— Author Unknown
Cleveland Mayor Tom Rowland must have been fumbling through an Atlas and stopped on “Kansas” when he opted to launch a branding contest in which he wants creative imaginations to come up with a nickname or slogan for the city of Cleveland while incorporating the collective spirit of Bradley County.
The winner, as selected by a panel of judges, will receive a thousand bucks. Not a bad take-home for a few minutes of think-tanking. Your deadline is Sept. 30. Let the juices flow.
Here’s the third installment in our look across America at what others have done.
Toto, we’re not in Kansas any more, but I never was — not even remotely close — so we’ll start there today.
Several towns in Kansas have been graced with memorable tags by creative Kansans. For instance, Andover offers the longest name I’ve seen so far in this identity search, “Where the People are Warm Even When the Weather Isn’t.” I’m not sure what a prairie chicken looks like — maybe something like a Southeast Tennessee farm chicken — but Cassoday, Kan., calls itself, “The Prairie Chicken Capital of the World.”
Cawker City, Kan., lives by a thread as evidenced by its nickname, “Home of the World’s Largest Ball of Twine.” Can’t wait. Most have heard of Dodge City, Kan., but you might not know a couple of its tags, “Queen of the Cowtowns” and “The Wickedest Little City in America.” Marshall Dillon, where are you when we need you? Probably out smoking guns. Or spending time with Miss Kitty.
Jennings, Kan., must have an Eastern European ancestry judging from its slogan, “Czech Us Out.”
Other Kansas towns are just as innovative. Lansing is “City With a Future,” Liberal is “The Land of Oz,” Quinter is “Half Mile High City” (thank you, very much Denver) and Russell Springs is “Cow Chip Capital of Kansas.” Windom obviously is a friendly village by virtue of its “Covered Dish Capital of the World.”
Oh yeah, Manhattan, Kan., is “The Little Apple,” not to be confused with “The Mini Apple,” as referenced last week via Minneapolis.
On to Louisiana. We’ll get to New Orleans in a minute; that town has half-a-million nicknames. Here are a few lesser known Bayou towns. Breaux Bridge bills itself the “Crayfish Capital of the World,” but for those not familiar with crayfish, Breaux Bridgers also call themselves the “Crawfish Capital of the World.” By any name, the claw pinches just as tight.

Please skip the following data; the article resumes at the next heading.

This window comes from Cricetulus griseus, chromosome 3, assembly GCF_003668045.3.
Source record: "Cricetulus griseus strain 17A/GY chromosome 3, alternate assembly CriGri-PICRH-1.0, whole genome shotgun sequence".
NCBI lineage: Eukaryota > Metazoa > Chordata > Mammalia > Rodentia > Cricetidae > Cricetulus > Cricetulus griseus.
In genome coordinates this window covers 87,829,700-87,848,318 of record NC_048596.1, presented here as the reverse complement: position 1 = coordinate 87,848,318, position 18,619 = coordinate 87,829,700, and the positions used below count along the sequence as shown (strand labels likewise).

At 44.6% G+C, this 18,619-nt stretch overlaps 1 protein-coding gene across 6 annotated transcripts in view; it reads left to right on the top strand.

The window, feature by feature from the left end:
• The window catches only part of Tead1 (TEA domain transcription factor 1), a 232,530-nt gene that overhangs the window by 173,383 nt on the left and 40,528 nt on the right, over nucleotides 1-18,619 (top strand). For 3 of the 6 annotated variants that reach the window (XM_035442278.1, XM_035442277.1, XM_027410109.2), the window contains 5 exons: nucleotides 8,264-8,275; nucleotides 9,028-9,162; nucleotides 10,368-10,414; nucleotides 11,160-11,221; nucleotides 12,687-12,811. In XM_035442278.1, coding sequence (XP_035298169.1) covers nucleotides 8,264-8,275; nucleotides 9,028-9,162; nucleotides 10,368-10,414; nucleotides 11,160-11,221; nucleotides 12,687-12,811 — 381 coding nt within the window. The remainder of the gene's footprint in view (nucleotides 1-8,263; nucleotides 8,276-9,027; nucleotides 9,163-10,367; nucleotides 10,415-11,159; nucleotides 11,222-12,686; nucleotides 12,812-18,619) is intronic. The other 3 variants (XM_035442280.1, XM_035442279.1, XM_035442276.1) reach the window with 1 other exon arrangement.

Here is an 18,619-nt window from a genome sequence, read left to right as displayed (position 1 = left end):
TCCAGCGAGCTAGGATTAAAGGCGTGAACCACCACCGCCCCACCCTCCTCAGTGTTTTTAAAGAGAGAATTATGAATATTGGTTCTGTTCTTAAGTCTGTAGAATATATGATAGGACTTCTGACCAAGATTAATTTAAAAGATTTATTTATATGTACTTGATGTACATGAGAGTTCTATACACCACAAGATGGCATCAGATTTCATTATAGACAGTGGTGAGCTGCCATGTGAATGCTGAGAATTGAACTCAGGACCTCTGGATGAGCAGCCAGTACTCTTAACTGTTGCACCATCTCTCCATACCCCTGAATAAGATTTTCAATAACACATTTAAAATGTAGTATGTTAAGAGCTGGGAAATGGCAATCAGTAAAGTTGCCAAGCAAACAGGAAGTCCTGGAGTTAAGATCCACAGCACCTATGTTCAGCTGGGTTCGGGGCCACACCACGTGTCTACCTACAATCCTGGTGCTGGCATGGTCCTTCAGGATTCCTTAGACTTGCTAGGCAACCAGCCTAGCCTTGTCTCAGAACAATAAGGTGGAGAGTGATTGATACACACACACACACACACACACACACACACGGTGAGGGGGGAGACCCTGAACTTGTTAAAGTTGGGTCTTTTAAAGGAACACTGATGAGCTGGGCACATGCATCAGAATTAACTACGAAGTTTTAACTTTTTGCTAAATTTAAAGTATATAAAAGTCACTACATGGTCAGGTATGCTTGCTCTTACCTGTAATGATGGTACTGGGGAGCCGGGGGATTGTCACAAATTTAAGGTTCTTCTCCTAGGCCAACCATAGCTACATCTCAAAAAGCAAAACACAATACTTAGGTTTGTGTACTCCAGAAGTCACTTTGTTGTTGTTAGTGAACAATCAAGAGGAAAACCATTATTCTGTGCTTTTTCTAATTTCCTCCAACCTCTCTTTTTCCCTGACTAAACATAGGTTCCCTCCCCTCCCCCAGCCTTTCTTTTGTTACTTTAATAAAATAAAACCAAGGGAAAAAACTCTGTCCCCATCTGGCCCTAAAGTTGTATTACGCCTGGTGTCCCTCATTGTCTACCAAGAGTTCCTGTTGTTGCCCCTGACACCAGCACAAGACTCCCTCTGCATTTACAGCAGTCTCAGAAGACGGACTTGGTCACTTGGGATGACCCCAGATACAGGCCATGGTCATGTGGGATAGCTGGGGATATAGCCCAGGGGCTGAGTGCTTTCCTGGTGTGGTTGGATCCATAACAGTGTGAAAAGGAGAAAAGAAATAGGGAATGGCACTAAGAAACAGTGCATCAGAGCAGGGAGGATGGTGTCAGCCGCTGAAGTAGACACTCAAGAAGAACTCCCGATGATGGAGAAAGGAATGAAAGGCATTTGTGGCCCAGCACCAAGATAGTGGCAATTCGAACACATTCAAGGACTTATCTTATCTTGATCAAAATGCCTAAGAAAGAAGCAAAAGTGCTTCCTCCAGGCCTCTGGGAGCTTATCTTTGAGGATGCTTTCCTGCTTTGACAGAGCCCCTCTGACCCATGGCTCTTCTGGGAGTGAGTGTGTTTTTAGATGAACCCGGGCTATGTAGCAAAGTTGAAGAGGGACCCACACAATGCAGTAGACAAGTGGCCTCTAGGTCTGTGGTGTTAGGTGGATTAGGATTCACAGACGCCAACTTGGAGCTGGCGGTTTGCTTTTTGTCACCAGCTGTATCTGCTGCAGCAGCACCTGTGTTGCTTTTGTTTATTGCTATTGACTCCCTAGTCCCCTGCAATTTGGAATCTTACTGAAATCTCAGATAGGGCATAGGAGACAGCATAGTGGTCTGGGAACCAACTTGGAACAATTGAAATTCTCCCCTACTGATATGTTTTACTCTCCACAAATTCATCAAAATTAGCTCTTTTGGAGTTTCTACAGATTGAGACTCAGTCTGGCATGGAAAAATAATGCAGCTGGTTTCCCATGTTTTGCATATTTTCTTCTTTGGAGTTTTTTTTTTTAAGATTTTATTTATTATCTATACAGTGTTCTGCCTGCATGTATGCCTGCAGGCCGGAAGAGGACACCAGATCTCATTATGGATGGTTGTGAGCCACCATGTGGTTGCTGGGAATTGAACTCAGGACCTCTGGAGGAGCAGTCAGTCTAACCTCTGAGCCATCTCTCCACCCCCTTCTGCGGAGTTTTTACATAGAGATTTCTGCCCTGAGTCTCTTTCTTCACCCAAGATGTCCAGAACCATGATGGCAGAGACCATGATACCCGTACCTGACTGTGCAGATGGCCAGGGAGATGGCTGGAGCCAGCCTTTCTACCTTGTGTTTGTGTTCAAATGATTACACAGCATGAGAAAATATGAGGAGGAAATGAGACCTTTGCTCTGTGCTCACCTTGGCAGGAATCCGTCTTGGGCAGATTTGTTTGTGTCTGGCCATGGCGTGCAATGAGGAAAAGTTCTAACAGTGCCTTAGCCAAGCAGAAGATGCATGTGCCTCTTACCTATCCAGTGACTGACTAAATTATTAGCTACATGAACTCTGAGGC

I like the Dubach label. This town is the “Dogtrot Capital of the World.” Gonzales and Gueydan are the “Jambalaya” and “Duck” capitals of the world respectively. Jennings is the “Cradle of Louisiana Oil.” Rayne likes its amphibians, as evidenced by the title, “Frog Capital of the World.”
And now for New Orleans. Where do we start? Assuming that some of these are “official” nicknames, some are “unofficial” and some are somebody’s visionary flare on a hard Saturday night on the French Quarter, let’s just start rattling off a few. The most recognized identities for New Orleans are “The Big Easy,” “The Crescent City” and “The Queen of the Mississippi.”
These Saints fans also dub themselves “America’s Most European City,” “Birthplace of Jazz,” “City of the Chefs,” “City of Mystery,” “Mardi Gras City,” “Nawlins,” “Paris of the South” and “Queen City of the South.” Remember too, New Orleans stakes claim to being “New York of the South.” Just like Atlanta. Just like Charleston, S.C.
Bangor, Maine, is a queen, as referenced by “The Queen City of the East.” Maine also has a few capitals. Cherryfield is the “Blueberry Capital of the World.” Farmington is the “Earmuff Capital of the World.” Rockland is the “Lobster Capital of the World.” Get it? Rock ... lobster? Never mind. Another Maine town, named Strong, is the “Toothpick Capital of the World.” Obviously, they make strong toothpicks.
Maryland too is well wrapped in identity. Annapolis is “Crabtown,” but my research indicates this is a reference to the seafood, not the people. Hagerstown is “Maryland’s Gateway to the West” and Baltimore has more nicknames than the late John Unitas had touchdown passes. “B-More,” as some call it, also is known as “Charm City,” “The City of Firsts,” “The City That Reads” and arguably its most humble tag is, “The Greatest City in America.”
Not to be outdone, Minnesota has multiple personalities. Austin is “Spamtown U.S.A.” Bemidji is “First City on the Mississippi” although the point is debatable for those standing on the Gulf Coast. Hanover is “The Little City on the Crow” and Hermantown is “The City of Quality Living.” I could find no reference to Hermantown being a sister city to Tennessee’s Germantown.
Also in Minnesota, International Falls is “The Icebox of the United States,” and Minneapolis is the “City of Flour and Sawdust,” as well as “The Mini Apple.” New Ulm is “The City of Charm and Tradition” and Montgomery is the “Kolacky Capital of the World.” I don’t know exactly what a Kolacky is; word on Main Street is it’s a form of fruit pastry of Czech or Slovakian descent.
More towns and imaginations to come.
We’ll pick up next with “The Magnolia State” — Mississippi.
(Editor’s Note: Submit Cleveland entries by mail to Cleveland Contest, Office of the Mayor, City of Cleveland, 190 Church St. N.E., Cleveland, TN 37311; or email them to email@example.com.)